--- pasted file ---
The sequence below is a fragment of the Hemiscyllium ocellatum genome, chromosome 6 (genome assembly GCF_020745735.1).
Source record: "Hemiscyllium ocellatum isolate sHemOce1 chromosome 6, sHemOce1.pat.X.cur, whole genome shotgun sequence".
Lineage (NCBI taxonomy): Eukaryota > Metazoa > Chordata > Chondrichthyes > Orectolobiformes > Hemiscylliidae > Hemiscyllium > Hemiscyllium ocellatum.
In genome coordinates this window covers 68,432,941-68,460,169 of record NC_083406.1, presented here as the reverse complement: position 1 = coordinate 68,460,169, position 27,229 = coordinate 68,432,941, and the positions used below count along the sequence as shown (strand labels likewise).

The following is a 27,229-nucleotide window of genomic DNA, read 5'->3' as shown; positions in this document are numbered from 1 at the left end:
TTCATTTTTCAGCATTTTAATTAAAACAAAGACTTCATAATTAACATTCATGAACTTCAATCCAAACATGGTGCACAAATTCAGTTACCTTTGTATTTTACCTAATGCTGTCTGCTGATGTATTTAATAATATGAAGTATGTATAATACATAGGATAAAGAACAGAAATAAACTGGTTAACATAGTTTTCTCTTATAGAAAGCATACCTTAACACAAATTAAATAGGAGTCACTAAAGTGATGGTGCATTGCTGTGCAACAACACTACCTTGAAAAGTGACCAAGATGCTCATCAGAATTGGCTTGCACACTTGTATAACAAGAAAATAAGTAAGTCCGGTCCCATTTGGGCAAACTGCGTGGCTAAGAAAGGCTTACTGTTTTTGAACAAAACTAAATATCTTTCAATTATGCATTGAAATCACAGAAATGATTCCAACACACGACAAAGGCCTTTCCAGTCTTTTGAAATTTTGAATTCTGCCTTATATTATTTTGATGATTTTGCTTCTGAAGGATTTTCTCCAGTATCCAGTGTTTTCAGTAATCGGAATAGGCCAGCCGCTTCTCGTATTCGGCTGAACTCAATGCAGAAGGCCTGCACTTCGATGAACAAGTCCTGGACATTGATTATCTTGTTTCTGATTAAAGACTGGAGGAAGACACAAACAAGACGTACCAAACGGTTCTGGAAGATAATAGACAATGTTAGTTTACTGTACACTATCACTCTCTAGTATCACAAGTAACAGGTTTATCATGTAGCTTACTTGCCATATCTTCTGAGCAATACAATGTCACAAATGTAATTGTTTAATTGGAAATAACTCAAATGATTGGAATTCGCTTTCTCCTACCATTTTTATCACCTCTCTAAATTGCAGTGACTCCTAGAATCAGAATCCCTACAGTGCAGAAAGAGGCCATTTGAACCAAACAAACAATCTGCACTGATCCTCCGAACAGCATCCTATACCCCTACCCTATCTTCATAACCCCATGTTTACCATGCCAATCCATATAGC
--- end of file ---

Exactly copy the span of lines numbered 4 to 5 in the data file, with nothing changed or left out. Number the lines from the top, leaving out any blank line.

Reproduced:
In genome coordinates this window covers 68,432,941-68,460,169 of record NC_083406.1, presented here as the reverse complement: position 1 = coordinate 68,460,169, position 27,229 = coordinate 68,432,941, and the positions used below count along the sequence as shown (strand labels likewise).

The following is a 27,229-nucleotide window of genomic DNA, read 5'->3' as shown; positions in this document are numbered from 1 at the left end: